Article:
Today’s environment is more complex and diverse than anything we’ve ever seen before, and the Internet of Things (IoT) is the industry’s next challenge, as massive numbers of devices are being connected. As customer’s embrace the digital workplace they now expect full mobility and location awareness within the office environment with any application working flawlessly from any device in any location and they want to have an insight into the user experience. Both the infrastructure and applications are now up to the challenge.
We have further improved capacity with 802.11ac Wave 2 starting to become widely deployed and in some cases, the newest generation of access points supporting Smart Rate wired couplings can burst over 1GBps goodput.
The availability and resiliency are there too for the digital workplace, with new and easier ways to build redundant campus networks such as controller clustering and in service feature upgrades providing the same level of service availability as we have become used to in the data centre. With advances in network virtualization, it’s far easier deploy security policies, quality-of-service profiles, or other services on the campus network without laborious and manual IT intervention. And IT managers can keep pace with the explosion of connected devices, with the ability to identify all devices on the network, whether mobile devices, traditional endpoints, or IoT devices, and enforce the appropriate policies.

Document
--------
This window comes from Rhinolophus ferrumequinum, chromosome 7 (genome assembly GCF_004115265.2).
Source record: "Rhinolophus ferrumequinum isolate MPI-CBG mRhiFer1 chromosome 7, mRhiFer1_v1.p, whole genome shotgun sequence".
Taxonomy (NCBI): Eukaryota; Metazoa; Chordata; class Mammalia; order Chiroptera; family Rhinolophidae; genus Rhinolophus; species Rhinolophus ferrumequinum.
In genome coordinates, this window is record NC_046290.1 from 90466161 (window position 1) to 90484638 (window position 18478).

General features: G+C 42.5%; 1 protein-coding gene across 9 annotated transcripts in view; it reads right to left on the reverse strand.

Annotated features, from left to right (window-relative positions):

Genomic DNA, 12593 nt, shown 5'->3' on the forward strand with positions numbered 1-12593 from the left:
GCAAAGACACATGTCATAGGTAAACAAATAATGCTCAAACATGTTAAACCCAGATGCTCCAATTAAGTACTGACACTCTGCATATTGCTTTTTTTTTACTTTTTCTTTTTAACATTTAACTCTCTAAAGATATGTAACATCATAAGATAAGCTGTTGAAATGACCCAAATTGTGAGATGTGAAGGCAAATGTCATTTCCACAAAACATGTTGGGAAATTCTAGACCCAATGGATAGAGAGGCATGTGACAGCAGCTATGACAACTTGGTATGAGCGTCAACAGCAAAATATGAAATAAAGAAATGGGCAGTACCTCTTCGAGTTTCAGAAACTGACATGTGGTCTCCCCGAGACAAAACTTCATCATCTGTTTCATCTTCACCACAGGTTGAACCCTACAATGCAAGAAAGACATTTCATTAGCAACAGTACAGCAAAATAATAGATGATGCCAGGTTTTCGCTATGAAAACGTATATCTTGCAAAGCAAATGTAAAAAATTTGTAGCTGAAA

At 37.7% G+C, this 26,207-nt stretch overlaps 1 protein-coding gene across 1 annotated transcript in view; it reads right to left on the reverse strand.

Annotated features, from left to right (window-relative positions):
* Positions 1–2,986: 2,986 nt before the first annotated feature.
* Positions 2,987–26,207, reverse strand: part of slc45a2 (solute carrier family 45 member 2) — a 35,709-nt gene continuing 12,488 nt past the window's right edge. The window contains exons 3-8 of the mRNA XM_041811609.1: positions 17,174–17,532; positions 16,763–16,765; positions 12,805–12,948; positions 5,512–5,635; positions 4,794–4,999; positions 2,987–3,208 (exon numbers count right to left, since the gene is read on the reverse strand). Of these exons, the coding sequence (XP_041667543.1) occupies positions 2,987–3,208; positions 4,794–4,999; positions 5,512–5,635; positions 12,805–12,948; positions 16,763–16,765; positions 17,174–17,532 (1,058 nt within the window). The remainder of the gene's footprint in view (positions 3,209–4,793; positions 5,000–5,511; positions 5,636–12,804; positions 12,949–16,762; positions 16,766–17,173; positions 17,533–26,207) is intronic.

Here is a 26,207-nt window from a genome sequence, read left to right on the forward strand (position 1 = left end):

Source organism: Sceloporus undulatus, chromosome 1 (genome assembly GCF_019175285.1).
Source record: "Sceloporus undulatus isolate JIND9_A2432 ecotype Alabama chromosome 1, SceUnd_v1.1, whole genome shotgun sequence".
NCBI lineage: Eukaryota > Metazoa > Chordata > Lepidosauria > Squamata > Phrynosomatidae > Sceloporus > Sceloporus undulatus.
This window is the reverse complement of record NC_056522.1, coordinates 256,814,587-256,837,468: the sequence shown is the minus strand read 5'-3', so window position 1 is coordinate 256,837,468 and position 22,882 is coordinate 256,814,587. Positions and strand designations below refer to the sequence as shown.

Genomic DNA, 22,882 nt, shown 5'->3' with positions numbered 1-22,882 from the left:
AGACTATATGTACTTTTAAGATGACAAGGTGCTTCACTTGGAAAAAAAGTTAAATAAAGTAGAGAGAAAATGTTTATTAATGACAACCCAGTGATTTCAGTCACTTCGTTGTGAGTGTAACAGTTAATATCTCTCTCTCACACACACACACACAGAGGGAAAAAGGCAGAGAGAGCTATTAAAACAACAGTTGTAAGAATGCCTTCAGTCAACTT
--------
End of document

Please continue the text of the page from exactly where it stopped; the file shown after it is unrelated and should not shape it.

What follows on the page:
For wireless, the digital workplace requirements are more complex than ever, but at Aruba, we’re excited at the prospect of surmounting these challenges. We’ve got the heritage, experience, and tools to help you tackle the toughest networking problems. And that gives you the confidence that you can meet your user's expectations to work anywhere, anytime.